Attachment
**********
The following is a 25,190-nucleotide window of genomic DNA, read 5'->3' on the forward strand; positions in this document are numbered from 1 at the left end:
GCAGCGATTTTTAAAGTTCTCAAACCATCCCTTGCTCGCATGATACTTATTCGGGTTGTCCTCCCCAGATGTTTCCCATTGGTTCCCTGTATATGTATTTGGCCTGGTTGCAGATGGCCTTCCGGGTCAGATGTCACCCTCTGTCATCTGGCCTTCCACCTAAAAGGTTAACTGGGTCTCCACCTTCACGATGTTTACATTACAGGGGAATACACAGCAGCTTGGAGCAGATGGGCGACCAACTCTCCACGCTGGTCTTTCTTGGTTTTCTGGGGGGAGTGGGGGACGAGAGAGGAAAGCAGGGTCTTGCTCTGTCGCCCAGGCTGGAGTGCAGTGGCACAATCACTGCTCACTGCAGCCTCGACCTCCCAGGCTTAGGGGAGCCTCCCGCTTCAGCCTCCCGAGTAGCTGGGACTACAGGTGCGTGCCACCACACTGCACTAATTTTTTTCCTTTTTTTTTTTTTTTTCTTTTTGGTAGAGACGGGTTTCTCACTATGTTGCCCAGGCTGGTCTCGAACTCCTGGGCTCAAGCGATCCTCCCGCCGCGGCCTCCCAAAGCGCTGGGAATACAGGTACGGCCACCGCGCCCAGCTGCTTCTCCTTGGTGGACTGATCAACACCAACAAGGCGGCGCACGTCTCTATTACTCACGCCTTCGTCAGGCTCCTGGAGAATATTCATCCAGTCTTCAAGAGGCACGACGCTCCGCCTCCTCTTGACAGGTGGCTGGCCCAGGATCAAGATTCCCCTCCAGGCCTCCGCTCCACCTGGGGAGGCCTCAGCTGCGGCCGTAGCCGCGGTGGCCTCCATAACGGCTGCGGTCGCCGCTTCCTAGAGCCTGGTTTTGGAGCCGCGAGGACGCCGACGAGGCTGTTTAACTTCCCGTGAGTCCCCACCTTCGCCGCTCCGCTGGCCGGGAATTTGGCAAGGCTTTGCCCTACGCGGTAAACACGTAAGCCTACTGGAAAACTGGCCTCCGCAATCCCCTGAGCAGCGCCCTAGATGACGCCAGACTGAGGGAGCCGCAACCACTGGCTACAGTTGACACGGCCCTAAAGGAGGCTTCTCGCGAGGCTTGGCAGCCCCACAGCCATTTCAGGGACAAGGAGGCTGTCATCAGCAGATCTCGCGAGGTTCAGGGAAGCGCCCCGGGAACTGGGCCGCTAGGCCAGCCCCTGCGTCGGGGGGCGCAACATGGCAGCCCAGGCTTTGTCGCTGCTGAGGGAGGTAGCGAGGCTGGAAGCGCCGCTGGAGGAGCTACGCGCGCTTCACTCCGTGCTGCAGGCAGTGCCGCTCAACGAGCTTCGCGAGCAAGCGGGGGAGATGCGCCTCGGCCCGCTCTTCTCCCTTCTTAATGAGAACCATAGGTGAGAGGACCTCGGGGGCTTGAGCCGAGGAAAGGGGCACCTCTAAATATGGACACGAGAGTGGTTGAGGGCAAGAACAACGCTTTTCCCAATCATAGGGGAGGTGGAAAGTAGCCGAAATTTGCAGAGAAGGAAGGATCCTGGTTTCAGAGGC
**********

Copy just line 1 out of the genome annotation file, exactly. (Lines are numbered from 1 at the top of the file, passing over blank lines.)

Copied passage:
The following is a 25,190-nucleotide window of genomic DNA, read 5'->3' on the forward strand; positions in this document are numbered from 1 at the left end: